A Word or Two About Parent Advocacy

20 May

I have new videos posted on TeacherTube! On one, I began a rant on the onerous IEP process that parents never see, which is all the work that goes into preparing these things. It turned out to be more of a rant on goals and objectives, though. I’m also playing around with Movie Maker effects to make it slightly more interesting.

From the autism walk, you can see CJ singing the National Anthem! I don’t know him that well, but I’ve always looked at CJ as being pretty severe as I’ve never heard him say anything! But seeing is believing, and there he is singing just as well as ever, and pretty much stayed on-key the whole time with no music to help him. Is it true the national anthem is one of the hardest songs to sing? CJ made it look pretty easy! Plus there is a presentation by Kimberly Rockers where she talked about genetic links to autism. Yeah, that’s my oldest running around and standing in front!

But I want to do more than just post updates, as I have some actual thoughts to blog about. And this time it is about parent advocacy. I ended up on the other side of it recently, and it was more traumatic and harrowing than I would ever have anticipated. Part of the reason was that it was very much unanticipated.

If you want to raise the blood pressure of the teacher, waiting until the IEP to spring all sorts of concerns and complaints is one way to do it. But you’re going to pay a price for that tactic, which is some resentment from someone who could be advocating with you. Is it worth it? Sometimes it is, and sometimes it isn’t.

When going through the IEP Process, I advocate the teacher and parent working together hand-in-hand and step-by-step, collaborating on providing the best services for the student. “Best” in a public school is a relative thing. The first, greatest and best teacher for your child is YOU. Not the teacher, the SLP the OT or PT. It is YOU, the parent. No one else has the time that you do with your child. No one else cares as much. No one else has the motivation that you have. No one else has the knowledge you do. No one else has the intimate relationship and attachment that you do. And more often than not, many of these other people you rely on to provide services have their own children to care for and feed. During school time, you want these other people to be effective in helping your child to meet their potential. Meeting potential in the school system nowadays means accessing the regular education curriculum. Math, English, social studies and science are what we’re supposed to be teaching. Communication, mobility and other skills must fit into that general education context. Folding laundry and washing dishes are not part of the general education curriculum. Those days are disappearing. Write your congressperson if you feel differently. I have.

One area of contention I had to endure was Extended School Year or ESY. In my view, given what I said above about the parent being teacher #1, ESY makes less sense when you consider that the person that is going to be delivering services is not necessarily the child’s teacher/therapist. It is also probably not going to be in the same location and it is not going to be following the same schedule as the regular school year. Different setting + different teacher + different schedule + different bus + autism = …..progress?!??!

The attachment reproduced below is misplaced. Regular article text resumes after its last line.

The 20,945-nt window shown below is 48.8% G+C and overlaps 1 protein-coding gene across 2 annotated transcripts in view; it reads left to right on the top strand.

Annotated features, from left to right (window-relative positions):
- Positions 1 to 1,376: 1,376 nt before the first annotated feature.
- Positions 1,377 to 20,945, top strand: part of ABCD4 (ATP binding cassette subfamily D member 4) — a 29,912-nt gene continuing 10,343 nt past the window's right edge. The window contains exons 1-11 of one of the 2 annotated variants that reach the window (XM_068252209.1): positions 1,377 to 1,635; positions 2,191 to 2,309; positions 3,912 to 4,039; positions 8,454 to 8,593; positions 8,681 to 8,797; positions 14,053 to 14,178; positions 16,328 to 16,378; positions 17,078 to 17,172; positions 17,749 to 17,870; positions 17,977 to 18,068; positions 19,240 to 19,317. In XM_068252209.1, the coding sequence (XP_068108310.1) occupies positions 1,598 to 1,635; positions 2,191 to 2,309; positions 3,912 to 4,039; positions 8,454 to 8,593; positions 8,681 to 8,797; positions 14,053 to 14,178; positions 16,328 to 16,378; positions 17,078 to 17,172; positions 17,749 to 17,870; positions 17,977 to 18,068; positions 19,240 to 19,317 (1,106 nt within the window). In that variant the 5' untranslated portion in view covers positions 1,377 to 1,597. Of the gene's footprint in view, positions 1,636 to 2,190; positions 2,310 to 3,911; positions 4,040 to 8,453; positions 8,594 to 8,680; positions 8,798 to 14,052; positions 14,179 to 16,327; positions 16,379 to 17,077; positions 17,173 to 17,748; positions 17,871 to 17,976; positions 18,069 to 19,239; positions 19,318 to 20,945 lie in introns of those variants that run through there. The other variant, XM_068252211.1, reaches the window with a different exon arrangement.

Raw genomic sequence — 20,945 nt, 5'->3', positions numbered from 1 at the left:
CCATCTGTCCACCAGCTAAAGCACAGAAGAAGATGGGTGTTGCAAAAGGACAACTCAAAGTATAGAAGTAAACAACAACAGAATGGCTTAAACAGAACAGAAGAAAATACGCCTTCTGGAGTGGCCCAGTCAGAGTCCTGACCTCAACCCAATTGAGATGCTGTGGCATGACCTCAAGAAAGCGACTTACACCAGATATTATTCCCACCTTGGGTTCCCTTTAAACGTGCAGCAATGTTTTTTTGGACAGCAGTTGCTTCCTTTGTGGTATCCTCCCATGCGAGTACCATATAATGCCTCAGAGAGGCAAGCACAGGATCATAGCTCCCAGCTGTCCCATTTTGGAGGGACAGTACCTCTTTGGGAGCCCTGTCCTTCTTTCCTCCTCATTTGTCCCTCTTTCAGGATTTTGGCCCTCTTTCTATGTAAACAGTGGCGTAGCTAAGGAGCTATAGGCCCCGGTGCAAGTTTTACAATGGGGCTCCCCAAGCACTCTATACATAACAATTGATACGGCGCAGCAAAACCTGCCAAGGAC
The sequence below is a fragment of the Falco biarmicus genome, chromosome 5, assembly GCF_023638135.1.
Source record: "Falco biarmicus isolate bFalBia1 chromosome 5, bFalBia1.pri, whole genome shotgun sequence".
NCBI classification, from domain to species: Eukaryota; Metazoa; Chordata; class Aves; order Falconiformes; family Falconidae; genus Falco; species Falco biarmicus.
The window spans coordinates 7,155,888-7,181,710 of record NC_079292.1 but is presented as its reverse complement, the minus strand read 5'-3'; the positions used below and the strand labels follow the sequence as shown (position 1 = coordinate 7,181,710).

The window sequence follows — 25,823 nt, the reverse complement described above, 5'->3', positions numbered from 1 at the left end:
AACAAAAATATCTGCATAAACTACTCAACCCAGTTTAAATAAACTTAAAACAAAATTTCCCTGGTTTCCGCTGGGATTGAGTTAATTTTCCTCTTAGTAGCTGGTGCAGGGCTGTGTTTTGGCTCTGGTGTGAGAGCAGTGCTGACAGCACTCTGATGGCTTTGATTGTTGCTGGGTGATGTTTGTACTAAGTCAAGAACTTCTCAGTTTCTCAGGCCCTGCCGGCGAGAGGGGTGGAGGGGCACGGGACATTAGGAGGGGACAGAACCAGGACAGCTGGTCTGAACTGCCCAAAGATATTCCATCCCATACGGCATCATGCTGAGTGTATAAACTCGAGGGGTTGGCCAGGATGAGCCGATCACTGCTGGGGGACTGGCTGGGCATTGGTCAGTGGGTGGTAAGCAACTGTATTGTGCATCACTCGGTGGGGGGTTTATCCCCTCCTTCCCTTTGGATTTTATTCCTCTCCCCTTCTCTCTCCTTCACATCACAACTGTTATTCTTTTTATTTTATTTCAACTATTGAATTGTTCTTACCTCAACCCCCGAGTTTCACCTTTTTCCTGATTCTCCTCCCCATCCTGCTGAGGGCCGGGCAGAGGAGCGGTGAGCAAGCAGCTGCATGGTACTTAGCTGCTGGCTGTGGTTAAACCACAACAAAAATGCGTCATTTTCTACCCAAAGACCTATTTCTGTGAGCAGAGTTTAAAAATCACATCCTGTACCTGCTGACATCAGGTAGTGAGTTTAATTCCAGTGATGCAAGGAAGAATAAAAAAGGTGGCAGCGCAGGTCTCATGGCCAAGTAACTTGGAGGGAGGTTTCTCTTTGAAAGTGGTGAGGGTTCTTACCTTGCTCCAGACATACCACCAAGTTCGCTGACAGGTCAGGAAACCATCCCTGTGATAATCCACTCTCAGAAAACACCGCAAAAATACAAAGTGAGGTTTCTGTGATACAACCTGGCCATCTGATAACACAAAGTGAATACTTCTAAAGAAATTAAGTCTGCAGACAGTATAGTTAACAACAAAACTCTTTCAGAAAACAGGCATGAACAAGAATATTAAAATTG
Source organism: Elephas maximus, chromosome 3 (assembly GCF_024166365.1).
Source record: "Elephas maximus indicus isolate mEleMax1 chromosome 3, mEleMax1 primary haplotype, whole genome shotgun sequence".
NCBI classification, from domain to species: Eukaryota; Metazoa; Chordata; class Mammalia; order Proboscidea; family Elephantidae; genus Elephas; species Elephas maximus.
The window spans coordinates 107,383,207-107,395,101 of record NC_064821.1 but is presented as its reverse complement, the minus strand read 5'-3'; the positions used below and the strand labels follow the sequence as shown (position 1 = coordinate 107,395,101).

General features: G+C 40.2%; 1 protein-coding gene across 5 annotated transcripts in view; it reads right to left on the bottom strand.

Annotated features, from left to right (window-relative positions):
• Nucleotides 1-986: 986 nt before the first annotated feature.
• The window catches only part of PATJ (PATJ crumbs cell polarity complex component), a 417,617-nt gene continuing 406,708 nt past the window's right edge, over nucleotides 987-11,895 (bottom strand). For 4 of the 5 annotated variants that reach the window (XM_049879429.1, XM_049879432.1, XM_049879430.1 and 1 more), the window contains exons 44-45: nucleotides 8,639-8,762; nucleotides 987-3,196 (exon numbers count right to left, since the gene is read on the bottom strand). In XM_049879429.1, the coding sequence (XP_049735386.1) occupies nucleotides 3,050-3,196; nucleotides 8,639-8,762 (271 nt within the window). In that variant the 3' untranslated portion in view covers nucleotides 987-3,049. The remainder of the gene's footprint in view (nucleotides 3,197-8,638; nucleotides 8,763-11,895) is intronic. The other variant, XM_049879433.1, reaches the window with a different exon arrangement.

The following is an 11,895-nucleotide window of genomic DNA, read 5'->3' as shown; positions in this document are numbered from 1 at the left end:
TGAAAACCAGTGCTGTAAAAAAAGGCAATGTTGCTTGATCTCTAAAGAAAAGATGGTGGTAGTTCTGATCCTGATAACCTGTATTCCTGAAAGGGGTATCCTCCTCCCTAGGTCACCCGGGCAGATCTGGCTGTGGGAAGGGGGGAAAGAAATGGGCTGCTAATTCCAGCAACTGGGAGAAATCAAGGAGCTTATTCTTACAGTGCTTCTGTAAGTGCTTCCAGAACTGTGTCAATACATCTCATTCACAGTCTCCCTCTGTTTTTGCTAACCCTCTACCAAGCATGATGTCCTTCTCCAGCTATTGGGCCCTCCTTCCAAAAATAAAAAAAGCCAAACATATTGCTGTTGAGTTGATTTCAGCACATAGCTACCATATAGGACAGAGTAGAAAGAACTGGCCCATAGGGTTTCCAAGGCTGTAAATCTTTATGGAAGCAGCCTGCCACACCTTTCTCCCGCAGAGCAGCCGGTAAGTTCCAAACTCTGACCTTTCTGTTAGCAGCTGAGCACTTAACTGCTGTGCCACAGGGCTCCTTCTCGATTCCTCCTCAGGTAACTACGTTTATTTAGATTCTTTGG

Think again. A child would do much better to have services done in the home or staying with family for the summer. As it is, it is a recipe for behavior problems all the way around and NOT a recipe for progress. Some people are wild about providing social skills instruction during the summer. I can say from reading the research that the efficacy of even the best social skills programs is suspect, at best. But I see more and more parents advocating for it. So let’s plug in a novel peer group into the equation I just outlined above. You have a sudden, severe series of transitions that will be repeated at the end of the summer when they go back to school. Are you really doing your kids any good? I don’t know. You decide.

When I see this sort of “advocacy” it begins to look more and more like the parent simply wants the school to raise their child for them. It is also the failure to see the reality that school services might be able to make progress but school services are not a cure!

As parents, we didn’t ask to have children with disabilities. We’re sending the best children that we have. I just want to make sure that my children have the same access that other students have to an education. However, I do not rely on the schools to teach my children everything. His mother has really done most of the real grunt work when it comes to his education. And she has done a stellar job of it. I’m realistic enough to understand the limitations of public schools in that they do not have the resources to do everything demanded of them. I believe that parents need to step up and take the responsibility for educating their children. The school system is there, but it is not the main education agent nor should it be. We, as parents, need to step up. And if you are a parent of a child with disabilities, you’re going to have to be twice as diligent. Does that mean being more diligent in getting your child services? No. It means learning how to do the things service providers do, and do them yourself. The best therapy my son ever got was after we were able to watch what the therapist did. We have video of his OT, SLP and PT therapists working with him, and we were able to replicate what PT, OT and speech were doing at the private therapy clinic. The light bulb came on in my mind when I saw my son participate a Georgia State study with Mary Ann Romski, and I saw exactly what the SLPs were doing. In fact, much of her research revolves around training parents how to implement interventions.